Flashback: Flooding in Arouca. (Image courtesy Ministry of Rural Development and Local Government)

Although T&T has been spared from most weather and environmental disasters, the head of the Office for Disaster Preparedness (ODPM) says citizens must be prepared for anything.

Speaking on CNC3’s the Morning Brew, ODPM’s chief executive office Major General (Ret’d) Rodney Smart said citizens need to understand that in a disaster, the first responders are often those who live in the community.

Smart spoke as the ODPM was observing the International Day for Disaster Risk Reduction (IDDRR).

“Trinidad and Tobago hasn’t really received a disaster per say as compared to other countries but we have to prepare and we have to mitigate them. What today signifies is to bring a realisation to our population and one way is by communicating with the public, and understanding how as a national community, we need to reduce those risks,” Smart said.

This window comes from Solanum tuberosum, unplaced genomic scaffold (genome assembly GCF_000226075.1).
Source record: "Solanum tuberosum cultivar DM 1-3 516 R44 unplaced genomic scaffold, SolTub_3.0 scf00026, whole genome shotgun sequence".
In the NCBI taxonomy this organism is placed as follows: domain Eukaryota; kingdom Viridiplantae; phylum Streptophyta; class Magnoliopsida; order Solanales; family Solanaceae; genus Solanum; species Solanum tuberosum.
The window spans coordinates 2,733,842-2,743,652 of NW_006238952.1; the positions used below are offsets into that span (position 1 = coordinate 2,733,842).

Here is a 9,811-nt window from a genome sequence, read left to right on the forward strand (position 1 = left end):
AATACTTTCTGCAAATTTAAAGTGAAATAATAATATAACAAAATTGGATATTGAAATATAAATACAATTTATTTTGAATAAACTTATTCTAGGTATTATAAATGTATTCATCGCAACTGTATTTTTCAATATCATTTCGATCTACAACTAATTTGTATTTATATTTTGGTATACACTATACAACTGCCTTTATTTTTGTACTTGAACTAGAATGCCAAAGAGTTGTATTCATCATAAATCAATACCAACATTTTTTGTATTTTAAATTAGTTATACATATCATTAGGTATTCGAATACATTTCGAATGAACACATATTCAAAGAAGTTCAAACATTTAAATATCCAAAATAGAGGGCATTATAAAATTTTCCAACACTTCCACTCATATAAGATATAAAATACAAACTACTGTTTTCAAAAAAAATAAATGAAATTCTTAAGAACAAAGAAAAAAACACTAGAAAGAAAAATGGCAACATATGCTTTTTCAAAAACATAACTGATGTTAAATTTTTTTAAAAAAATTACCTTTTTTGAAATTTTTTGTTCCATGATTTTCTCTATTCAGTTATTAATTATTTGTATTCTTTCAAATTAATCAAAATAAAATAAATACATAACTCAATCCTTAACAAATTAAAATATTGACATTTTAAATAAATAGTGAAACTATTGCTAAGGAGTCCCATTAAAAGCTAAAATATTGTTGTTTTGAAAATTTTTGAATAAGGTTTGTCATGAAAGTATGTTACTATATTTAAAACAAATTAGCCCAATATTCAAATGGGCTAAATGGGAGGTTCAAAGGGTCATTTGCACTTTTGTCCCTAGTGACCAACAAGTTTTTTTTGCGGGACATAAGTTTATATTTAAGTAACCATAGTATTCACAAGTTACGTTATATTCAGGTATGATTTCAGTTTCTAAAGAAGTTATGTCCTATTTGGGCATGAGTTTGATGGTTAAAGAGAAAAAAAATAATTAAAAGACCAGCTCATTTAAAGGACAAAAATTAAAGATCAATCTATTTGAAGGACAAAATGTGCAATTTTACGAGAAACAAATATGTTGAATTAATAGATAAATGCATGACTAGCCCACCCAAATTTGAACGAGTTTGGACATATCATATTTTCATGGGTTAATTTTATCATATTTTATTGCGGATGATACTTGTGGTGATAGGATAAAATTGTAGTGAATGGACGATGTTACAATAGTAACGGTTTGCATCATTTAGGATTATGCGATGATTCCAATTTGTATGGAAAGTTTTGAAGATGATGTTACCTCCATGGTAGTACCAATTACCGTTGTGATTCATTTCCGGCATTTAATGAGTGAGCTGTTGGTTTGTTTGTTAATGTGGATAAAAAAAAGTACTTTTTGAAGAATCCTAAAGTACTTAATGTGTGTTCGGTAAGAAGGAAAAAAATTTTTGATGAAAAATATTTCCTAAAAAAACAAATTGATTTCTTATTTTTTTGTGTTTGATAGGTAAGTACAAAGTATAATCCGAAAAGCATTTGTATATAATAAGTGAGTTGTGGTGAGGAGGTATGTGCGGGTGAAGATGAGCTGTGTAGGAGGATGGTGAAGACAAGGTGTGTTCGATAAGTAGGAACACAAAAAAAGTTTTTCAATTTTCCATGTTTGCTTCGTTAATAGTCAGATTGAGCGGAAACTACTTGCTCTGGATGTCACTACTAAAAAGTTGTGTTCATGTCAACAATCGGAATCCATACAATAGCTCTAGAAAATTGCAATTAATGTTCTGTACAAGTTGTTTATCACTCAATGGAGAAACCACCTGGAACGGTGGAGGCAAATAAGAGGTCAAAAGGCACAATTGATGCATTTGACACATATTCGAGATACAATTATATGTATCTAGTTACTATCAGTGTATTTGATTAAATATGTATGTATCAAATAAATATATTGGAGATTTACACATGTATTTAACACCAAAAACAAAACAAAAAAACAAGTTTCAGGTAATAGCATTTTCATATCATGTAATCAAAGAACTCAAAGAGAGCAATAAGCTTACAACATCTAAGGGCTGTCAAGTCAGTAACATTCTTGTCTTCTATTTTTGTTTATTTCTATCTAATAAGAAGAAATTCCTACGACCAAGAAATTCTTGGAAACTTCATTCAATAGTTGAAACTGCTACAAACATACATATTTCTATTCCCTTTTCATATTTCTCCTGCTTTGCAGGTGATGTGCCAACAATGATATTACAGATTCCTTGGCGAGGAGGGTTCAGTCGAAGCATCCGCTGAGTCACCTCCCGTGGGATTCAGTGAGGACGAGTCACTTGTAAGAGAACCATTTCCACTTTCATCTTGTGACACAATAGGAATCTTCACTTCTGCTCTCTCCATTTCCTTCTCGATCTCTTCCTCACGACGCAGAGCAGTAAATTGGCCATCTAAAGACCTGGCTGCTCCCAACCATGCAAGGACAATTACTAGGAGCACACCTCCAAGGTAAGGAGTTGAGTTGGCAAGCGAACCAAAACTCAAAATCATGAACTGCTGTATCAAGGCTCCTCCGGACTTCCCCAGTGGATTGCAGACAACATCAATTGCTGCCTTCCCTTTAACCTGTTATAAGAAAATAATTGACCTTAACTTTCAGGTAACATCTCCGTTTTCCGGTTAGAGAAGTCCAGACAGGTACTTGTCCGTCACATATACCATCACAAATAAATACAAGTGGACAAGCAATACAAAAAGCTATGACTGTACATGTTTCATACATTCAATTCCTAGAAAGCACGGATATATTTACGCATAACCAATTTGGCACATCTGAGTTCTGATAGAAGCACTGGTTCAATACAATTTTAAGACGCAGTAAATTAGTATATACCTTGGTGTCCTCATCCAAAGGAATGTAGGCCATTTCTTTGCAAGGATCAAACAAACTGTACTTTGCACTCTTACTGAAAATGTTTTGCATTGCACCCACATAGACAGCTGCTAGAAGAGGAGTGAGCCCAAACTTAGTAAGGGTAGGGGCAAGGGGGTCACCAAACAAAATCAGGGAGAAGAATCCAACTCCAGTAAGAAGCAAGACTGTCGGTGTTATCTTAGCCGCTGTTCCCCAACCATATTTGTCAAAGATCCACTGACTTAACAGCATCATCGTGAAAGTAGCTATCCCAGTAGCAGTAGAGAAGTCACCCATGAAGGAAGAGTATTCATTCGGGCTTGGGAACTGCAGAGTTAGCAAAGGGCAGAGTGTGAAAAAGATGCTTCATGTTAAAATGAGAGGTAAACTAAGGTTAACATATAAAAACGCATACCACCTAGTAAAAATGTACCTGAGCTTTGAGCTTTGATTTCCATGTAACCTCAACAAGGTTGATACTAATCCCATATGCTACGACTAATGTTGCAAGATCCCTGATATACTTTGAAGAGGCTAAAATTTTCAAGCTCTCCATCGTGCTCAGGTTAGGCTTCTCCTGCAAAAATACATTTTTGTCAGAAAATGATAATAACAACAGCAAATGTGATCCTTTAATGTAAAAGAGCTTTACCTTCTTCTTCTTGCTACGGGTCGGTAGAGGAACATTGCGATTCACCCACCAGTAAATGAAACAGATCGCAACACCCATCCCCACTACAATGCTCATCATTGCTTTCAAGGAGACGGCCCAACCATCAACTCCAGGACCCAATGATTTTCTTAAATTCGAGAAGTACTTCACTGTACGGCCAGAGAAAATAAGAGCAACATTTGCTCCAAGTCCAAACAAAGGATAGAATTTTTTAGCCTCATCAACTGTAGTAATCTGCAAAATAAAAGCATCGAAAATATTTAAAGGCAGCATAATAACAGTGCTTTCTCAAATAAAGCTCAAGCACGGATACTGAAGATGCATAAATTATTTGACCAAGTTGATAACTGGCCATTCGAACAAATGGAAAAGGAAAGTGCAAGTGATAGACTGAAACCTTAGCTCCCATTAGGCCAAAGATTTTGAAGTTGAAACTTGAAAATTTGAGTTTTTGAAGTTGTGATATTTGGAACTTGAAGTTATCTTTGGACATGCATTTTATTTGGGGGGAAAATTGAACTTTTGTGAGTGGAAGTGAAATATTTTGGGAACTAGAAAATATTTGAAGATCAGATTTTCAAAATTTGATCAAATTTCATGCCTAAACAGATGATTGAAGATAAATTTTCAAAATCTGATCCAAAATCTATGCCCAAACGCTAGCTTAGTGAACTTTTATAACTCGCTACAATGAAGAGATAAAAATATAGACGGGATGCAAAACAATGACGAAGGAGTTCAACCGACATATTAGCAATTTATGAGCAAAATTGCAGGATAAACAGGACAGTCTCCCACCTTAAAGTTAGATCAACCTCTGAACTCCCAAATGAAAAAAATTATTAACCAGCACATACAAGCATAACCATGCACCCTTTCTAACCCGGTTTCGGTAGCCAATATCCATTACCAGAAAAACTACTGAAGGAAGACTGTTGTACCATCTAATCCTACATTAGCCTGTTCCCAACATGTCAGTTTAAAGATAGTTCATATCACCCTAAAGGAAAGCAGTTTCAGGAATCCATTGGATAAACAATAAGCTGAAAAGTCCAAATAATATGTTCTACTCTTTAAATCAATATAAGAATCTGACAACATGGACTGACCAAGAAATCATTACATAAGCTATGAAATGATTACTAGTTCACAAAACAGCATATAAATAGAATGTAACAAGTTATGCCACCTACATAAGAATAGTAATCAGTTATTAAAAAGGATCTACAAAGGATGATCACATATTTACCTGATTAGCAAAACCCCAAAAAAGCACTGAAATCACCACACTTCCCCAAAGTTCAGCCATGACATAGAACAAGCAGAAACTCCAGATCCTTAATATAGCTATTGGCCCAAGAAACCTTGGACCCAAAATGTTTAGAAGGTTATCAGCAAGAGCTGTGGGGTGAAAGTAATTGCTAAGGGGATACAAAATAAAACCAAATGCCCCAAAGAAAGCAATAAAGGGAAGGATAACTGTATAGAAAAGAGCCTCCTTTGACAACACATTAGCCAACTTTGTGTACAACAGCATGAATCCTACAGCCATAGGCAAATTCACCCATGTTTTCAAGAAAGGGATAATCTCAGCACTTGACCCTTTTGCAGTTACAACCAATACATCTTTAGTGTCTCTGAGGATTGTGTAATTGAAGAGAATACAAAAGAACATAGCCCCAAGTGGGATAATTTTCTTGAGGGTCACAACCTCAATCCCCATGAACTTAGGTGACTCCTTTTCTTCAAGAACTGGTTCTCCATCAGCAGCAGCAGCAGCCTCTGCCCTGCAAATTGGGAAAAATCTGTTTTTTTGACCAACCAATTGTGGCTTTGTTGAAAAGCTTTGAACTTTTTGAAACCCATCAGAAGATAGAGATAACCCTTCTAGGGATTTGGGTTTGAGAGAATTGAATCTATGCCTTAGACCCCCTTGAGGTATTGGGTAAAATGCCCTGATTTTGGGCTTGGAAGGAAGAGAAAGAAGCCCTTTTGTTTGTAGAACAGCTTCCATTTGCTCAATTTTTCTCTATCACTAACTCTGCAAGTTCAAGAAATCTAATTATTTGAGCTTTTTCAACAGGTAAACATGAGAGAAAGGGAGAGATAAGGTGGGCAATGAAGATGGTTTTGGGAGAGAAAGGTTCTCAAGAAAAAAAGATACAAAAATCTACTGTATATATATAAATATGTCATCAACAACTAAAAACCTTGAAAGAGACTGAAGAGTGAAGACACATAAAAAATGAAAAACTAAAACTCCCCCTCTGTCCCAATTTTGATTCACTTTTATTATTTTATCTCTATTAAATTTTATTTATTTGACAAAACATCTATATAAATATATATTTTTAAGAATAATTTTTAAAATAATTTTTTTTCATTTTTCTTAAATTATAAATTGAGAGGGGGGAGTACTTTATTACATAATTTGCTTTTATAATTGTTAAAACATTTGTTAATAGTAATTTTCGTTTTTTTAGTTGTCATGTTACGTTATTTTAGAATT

He said the ODPM began partnering with public and private sector bodies earlier this year to begin preparations for the rainy season.

He called on citizens to do their part to ensure their homes and families were prepared for a disaster.

“We appeal to communities to clean your drains, we appeal to individuals to ensure they clean around their homes, their guttering to say to individuals as well, make sure you have a plan for your family, make sure you know your risk to your community, make sure that you get together with your neighbours so you can help each other because before any national agency can come to you, your first responders are your neighbours.”

He said the role of the ODPM is to coordinate relief and first responder agencies in the event of a disaster or a national emergency.

He said the organisation has been doing its part in the fight against the COVID-19 pandemic by ensuring Personal Protective Equipment (PPE) is provided for frontline and healthcare workers.